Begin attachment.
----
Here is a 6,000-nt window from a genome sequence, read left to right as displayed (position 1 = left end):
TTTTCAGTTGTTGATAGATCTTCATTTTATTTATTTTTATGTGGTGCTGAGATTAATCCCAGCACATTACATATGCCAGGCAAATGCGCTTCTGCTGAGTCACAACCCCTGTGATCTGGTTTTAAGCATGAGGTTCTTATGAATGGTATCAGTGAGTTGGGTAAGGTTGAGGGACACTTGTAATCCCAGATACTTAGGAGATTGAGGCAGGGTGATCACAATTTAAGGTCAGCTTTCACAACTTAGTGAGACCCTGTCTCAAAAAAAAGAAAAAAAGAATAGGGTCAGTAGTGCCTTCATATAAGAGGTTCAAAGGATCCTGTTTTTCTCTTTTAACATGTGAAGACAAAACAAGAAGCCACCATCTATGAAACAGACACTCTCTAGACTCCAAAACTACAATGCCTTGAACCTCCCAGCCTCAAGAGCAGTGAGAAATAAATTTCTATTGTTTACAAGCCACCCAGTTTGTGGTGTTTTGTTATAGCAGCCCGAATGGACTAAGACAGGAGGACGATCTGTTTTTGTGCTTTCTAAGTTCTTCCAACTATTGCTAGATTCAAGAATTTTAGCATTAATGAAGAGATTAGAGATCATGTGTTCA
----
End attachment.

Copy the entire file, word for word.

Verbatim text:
Here is a 6,000-nt window from a genome sequence, read left to right as displayed (position 1 = left end):
TTTTCAGTTGTTGATAGATCTTCATTTTATTTATTTTTATGTGGTGCTGAGATTAATCCCAGCACATTACATATGCCAGGCAAATGCGCTTCTGCTGAGTCACAACCCCTGTGATCTGGTTTTAAGCATGAGGTTCTTATGAATGGTATCAGTGAGTTGGGTAAGGTTGAGGGACACTTGTAATCCCAGATACTTAGGAGATTGAGGCAGGGTGATCACAATTTAAGGTCAGCTTTCACAACTTAGTGAGACCCTGTCTCAAAAAAAAGAAAAAAAGAATAGGGTCAGTAGTGCCTTCATATAAGAGGTTCAAAGGATCCTGTTTTTCTCTTTTAACATGTGAAGACAAAACAAGAAGCCACCATCTATGAAACAGACACTCTCTAGACTCCAAAACTACAATGCCTTGAACCTCCCAGCCTCAAGAGCAGTGAGAAATAAATTTCTATTGTTTACAAGCCACCCAGTTTGTGGTGTTTTGTTATAGCAGCCCGAATGGACTAAGACAGGAGGACGATCTGTTTTTGTGCTTTCTAAGTTCTTCCAACTATTGCTAGATTCAAGAATTTTAGCATTAATGAAGAGATTAGAGATCATGTGTTCA